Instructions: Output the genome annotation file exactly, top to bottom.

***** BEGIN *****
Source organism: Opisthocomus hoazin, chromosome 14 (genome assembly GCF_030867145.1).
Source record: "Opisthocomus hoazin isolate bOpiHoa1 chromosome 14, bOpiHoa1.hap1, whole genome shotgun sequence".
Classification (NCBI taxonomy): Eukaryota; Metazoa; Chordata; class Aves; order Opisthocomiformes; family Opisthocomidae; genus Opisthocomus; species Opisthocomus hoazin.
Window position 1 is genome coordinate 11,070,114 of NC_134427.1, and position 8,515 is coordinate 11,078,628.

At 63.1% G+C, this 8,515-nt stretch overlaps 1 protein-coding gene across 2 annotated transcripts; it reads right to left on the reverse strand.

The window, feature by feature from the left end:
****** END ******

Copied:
Source organism: Opisthocomus hoazin, chromosome 14 (genome assembly GCF_030867145.1).
Source record: "Opisthocomus hoazin isolate bOpiHoa1 chromosome 14, bOpiHoa1.hap1, whole genome shotgun sequence".
Classification (NCBI taxonomy): Eukaryota; Metazoa; Chordata; class Aves; order Opisthocomiformes; family Opisthocomidae; genus Opisthocomus; species Opisthocomus hoazin.
Window position 1 is genome coordinate 11,070,114 of NC_134427.1, and position 8,515 is coordinate 11,078,628.

At 63.1% G+C, this 8,515-nt stretch overlaps 1 protein-coding gene across 2 annotated transcripts; it reads right to left on the reverse strand.

The window, feature by feature from the left end: